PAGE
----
Management by self-control requires complete rethinking concerning use of reports, procedures and forms.
Reports and procedures are necessary tools. But few tools can be so easily misused, and few can do as much damage. For reports and procedures, when misused, cease to be tools and become malignant masters.
There are three common misuses of reports and procedures. The first is all too common belief that procedures are instruments of morality. They are not; their principle is exclusively that of economy. They never decide what should be done, only how it might be done most expeditiously. Problems of right conduct can never be â€œproceduralizedâ€ (surely the most horrible word in the bureaucratâ€™s jargon); conversely, right conduct can never be established by procedure.
The second misuse is to consider procedures a substitute for judgment. Procedures can work only where judgment is no longer required, that is in the repetitive situation for whose handling the judgment has already been supplied and tested. Our civilization suffers from a superstitious belief in the magical effect of printed forms. And the superstition is most dangerous when it leads us into trying to handle the exceptional, non-routine situation by procedure. In fact, it is the test of a good procedure that it quickly identifies the situations that even in the most routine of processes, do not fit the pattern but require special handling and decision based on judgment.
But the most common misuse of reports and procedures is as an instrument of control from above. This is particularly true of those that aim at supplying information to higher management, the â€œformsâ€ of everyday business life. The common case of the plant manager who has to fill out twenty forms to supply accountants, engineers or staff people in central office with information he himself does not need is only of thousands of examples. As a result the manâ€™s attention is directed away from his own job. The things he is asked about or required to do for control purposes , come to appear to him as reflections of what the company wants of him, become to him the essence of his job; while resenting them, he tends to put effort into these things rather than into his own job. Eventually, his boss, too, is misdirected, if not hypnotized, by the procedure.
A large insurance company, a few years ago, started a big program for the â€œimprovement of managementâ€. To this end it built up a strong central-office organization concerned with such things as renewal ratios, claim settlement costs, sales methods, etc. This organization did excellent work â€“ top management learned a lot about running an insurance company. But actual performance has been going down ever since. For the managers in the field spend more and more time filing out reports, less and less doing their work. Worse still, they soon learned to subordinate performance to a â€œgood showingâ€ Not only did performance go to pieces, spirit suffered even more. Top management and its staff experts came to be viewed by the field managers as enemies to be out smarted or at least kept as far away as possible.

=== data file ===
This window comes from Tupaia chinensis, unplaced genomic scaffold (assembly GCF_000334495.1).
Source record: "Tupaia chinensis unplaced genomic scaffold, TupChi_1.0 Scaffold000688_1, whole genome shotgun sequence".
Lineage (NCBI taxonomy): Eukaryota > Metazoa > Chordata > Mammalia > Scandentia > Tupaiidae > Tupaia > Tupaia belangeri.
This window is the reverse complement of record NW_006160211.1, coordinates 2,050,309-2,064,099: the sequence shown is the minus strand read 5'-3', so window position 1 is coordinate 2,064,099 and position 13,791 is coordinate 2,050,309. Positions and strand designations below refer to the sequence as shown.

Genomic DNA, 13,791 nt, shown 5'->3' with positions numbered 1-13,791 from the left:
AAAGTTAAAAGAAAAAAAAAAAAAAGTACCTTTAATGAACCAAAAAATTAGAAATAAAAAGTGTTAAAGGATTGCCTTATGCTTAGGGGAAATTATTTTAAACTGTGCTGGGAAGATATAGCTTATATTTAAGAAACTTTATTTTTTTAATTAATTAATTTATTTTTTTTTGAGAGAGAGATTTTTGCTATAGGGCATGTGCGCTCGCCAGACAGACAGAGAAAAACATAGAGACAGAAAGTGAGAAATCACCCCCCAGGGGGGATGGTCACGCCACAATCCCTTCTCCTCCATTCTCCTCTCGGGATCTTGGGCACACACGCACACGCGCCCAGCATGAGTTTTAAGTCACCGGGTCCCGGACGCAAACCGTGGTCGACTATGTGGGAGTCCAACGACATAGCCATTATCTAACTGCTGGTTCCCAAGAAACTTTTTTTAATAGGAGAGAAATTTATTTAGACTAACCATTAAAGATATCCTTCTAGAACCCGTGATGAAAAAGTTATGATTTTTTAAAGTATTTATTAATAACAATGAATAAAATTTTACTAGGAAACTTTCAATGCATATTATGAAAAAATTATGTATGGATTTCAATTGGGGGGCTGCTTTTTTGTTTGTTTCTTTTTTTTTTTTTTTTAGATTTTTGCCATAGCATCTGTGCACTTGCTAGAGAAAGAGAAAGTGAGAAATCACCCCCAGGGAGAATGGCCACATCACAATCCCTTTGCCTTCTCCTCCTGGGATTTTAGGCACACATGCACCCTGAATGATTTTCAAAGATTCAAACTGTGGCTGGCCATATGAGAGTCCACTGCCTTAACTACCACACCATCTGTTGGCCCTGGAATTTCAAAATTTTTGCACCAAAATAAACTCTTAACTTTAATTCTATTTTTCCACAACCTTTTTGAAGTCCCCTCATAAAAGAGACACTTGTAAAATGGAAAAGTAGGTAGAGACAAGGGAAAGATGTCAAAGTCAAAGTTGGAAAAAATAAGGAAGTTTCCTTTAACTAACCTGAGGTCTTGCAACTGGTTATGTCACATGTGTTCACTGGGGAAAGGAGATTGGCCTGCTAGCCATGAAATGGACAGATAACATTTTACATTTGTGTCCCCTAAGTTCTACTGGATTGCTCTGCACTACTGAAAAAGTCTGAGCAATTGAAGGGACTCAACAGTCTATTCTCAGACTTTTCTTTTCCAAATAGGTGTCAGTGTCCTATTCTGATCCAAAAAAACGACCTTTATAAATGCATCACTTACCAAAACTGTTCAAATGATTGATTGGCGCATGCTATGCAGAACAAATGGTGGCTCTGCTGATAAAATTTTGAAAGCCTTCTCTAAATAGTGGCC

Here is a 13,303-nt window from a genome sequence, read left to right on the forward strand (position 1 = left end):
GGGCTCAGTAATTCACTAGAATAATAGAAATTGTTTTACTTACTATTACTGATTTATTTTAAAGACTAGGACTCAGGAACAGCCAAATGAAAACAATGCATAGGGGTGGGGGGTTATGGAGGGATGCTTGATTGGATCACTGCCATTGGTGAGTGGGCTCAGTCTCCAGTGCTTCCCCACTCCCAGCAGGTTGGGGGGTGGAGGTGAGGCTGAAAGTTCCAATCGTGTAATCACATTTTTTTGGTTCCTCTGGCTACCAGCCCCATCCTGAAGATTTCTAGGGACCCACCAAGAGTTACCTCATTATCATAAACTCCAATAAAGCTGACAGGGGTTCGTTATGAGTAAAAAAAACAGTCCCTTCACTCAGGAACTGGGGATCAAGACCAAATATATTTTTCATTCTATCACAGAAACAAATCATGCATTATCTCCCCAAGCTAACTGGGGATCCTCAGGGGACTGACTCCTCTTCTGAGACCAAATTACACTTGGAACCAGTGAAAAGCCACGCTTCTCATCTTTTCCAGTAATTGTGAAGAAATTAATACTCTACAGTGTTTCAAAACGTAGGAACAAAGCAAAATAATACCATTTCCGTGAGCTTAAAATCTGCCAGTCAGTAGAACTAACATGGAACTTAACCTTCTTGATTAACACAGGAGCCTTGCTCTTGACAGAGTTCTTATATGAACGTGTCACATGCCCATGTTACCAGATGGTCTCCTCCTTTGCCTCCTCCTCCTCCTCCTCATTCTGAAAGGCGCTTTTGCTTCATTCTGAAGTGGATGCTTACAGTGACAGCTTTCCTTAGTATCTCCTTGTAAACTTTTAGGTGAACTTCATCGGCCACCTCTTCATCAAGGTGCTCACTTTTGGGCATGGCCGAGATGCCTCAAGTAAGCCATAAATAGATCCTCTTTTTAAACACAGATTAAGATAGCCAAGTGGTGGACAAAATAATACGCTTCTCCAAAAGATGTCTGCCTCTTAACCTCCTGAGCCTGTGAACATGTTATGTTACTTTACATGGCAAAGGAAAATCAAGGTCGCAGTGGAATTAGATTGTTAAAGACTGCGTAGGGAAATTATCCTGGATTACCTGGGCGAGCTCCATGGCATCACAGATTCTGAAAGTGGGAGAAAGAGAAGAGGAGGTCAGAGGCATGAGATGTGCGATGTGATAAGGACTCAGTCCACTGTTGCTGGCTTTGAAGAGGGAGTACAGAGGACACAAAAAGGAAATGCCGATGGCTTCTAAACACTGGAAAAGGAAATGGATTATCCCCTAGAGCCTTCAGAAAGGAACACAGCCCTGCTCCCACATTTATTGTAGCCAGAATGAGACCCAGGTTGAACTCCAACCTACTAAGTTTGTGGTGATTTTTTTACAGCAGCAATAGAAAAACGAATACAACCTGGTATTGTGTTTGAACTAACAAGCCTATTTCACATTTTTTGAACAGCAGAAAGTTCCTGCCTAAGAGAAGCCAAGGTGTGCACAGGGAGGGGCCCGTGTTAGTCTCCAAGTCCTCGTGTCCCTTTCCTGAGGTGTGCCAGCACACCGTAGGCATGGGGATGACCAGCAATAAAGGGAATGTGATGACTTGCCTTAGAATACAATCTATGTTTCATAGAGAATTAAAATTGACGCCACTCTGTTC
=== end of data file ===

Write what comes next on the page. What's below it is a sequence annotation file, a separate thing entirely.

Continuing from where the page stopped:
Similar stories exist ad infinitum â€“ in every industry and in companies of every size. To some extent the situation is caused by the fallacy of the staffâ€ concept will be discussed. But, above all it is the result of the misuse of procedures as control.
One of the leading company presidents tells the following story on himself. Fifteen years ago he bought for his company a small independent plant in Los Angeles. The Plant had been making a profit of $250,000 a year; and it was purchased on that basis. When going through the plant with the owner â€“ who stayed on as plant manager, the president asked: How do you determine your pricing? Thatâ€™s easy the former owner answered we just quote ten cents per thousand less than your company does. The next question was, how do you control your costs? Thatâ€™s easy was the answer; we know what we pay for raw materials and labor and what production we ought to get for the money. The final question was how do you control overheads?. We donâ€™t bother about it was the answer.
The president they can certainly save a lot of money here by introducing thorough controls. But a year later the profit of the plant was down to $125,000; sales had remained the same and prices had remained the same; but the introduction of complex procedures had eaten up half the profit.
Reports and procedures should be kept to a minimum and used only when they save time and labor. They should be as simple as possible. With the advent of system computerization to certain extent rationalization is inculcated thereby unnecessary reports and procedures are automatically controlled.